I didn't realize it at the time but for a period following the attacks, I suffered from depression. I worked twenty-hour days and when I wasn't hiding in the familiarity of business, I locked my doors, turned off the phone, closed my blinds and stayed in bed.
I didn't see my friends or seek the comfort of family. I simply wanted to pass time until I was again too busy to digest the overwhelming sadness that saturated my soul.
I always believed I was humble, particularly in a business where humility is viewed as a weakness. During that dark and vulnerable time when I looked deep within myself, I discovered what true humility was.
Lou Mannheim once said “Man looks in the abyss, there's nothing staring back at him. At that moment, man finds his character. And that is what keeps him out of the abyss.”
I put on a brave face each day largely because others were looking to me for guidance.
Ironically, it was that purpose—that self-imposed obligation—that allowed me to summon the strength to pull myself out of that seemingly endless crevasse.
I often tell people that New York City, America and the world forever changed that fateful day but each time I say that, I can't help but wonder if it's me who's changed.
I'm not the same person I was before the attacks but I'm a better man because of them.
Life Goes On
Something good comes from all things bad and the blessing of September 11th was one of perspective.
I appreciate the little things I once took for granted but never thought to question.
I understand the difference between having fun and being happy.
I realize time is a precious commodity and the arbiter of fate.
I’ve learned that a dream is only as powerful as those who believe in it, the difference between lessons and mistakes are the ability to learn from them and friction between opinions is where true education is borne.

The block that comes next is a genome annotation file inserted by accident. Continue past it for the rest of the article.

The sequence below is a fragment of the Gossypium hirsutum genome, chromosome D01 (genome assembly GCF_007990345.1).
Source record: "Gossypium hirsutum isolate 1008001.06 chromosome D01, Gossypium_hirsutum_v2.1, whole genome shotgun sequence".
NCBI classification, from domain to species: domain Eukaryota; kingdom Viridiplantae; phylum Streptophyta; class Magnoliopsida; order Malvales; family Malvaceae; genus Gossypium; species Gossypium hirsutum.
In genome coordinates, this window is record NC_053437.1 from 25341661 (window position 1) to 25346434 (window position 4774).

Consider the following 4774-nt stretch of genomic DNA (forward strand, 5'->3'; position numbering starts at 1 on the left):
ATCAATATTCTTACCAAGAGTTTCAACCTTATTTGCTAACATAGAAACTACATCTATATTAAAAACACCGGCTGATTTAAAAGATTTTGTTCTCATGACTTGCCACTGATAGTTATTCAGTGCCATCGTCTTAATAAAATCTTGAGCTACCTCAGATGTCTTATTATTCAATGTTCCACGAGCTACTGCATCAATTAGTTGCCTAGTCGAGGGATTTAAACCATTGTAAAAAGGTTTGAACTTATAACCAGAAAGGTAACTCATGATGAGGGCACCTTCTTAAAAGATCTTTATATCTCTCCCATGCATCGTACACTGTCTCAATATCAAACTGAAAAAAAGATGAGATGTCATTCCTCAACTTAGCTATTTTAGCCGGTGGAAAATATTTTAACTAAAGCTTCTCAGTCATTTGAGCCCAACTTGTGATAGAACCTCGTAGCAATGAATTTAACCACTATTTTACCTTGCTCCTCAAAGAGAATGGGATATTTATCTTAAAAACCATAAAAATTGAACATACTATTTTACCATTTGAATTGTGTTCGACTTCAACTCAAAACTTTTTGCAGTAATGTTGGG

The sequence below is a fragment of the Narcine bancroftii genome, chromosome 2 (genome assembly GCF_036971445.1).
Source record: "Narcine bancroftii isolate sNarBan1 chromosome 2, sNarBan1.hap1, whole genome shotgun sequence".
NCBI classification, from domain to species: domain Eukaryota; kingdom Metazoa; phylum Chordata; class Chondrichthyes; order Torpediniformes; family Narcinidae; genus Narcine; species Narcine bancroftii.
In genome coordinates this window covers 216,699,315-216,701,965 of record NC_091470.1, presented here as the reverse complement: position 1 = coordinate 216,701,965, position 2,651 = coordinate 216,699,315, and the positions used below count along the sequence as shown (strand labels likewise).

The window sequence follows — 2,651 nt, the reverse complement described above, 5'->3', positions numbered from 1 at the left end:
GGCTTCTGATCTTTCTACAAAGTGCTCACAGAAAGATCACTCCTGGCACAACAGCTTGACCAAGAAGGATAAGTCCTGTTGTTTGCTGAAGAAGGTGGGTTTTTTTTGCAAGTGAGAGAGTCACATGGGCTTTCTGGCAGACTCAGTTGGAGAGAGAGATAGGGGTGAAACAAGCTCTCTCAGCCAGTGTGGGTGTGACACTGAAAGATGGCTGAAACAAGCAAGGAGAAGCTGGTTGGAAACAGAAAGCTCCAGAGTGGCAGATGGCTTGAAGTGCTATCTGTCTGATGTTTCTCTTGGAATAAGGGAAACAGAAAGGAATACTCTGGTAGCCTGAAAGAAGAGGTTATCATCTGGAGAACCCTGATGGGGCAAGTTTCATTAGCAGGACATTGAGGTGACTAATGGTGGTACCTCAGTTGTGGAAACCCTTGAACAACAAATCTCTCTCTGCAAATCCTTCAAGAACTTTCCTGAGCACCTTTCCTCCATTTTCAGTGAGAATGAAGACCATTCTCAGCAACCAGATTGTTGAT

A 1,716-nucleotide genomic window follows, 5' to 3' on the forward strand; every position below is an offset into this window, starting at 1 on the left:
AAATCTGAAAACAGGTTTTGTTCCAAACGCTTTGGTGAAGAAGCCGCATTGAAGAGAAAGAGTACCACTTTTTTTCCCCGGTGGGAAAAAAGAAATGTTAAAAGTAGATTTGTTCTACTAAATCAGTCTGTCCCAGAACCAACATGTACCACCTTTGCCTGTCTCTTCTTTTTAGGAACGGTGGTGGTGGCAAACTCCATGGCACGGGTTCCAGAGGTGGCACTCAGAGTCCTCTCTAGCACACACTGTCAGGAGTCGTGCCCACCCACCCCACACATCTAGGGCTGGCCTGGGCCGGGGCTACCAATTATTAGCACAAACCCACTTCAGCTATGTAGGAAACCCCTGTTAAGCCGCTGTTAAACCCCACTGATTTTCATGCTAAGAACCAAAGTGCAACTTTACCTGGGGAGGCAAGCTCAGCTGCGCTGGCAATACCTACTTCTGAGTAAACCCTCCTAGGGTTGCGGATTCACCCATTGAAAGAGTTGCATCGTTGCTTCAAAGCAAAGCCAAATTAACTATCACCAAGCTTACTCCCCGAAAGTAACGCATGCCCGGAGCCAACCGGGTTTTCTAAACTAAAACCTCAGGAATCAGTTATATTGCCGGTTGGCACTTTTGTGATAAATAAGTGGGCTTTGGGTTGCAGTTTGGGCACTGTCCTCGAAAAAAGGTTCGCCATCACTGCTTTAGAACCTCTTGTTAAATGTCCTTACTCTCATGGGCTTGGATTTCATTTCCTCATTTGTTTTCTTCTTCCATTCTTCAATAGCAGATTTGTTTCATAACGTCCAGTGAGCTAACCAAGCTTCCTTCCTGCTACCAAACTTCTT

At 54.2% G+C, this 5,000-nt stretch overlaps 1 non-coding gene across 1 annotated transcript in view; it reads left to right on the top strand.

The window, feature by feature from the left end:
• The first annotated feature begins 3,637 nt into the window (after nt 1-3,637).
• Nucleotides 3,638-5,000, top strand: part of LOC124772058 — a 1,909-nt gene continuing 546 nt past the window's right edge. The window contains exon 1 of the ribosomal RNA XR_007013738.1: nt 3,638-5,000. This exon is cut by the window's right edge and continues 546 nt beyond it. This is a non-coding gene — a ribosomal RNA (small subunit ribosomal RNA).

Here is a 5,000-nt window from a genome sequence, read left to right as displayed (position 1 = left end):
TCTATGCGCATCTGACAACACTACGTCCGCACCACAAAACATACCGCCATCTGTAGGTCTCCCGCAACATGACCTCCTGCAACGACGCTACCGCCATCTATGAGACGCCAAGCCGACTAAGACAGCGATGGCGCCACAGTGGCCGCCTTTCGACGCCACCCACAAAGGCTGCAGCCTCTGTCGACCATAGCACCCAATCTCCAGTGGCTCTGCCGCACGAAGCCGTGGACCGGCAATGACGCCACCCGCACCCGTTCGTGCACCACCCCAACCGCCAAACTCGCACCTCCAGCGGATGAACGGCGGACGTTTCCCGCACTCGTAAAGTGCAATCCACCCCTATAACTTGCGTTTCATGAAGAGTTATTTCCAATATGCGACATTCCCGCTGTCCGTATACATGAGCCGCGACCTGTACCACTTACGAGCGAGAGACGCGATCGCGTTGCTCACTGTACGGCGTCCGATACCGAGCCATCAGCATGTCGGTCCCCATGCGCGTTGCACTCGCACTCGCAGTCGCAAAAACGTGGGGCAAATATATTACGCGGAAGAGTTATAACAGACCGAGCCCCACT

And after a long, hard road, I’ve found that negative energy is wasted energy, money comes and goes and viewing obstacles as opportunities defines success.
Seven years after that fateful day, our country finds itself in a fragile socioeconomic state edging towards an election that has bifurcated society and brought our differences to bear.
It’s easy to be angry, place blame and lash out, particularly as cumulative financial imbalances unwind, debt is destroyed, homes are lost and policy makers desperately seek solutions that will burden future generations.
Today, however, is a day of reflection, a day of remembrance, a day of personal introspection.
The greatest wisdom is bred as a function of pain. We’re blessed with the opportunity to evolve and the experience to remember.
It should never take something bad to make us realize we've got it good and we all have profound reasons for gratitude.
On this day—and hopefully many others—let’s take a moment to appreciate what we have rather than lament about what we don’t.
May peace be with you.
Todd Harrison is the founder and Chief Executive Officer of Minyanville. Prior to his current role, Mr. Harrison was President and head trader at a $400 million dollar New York-based hedge fund. Todd welcomes your comments and/or feedback at email@example.com.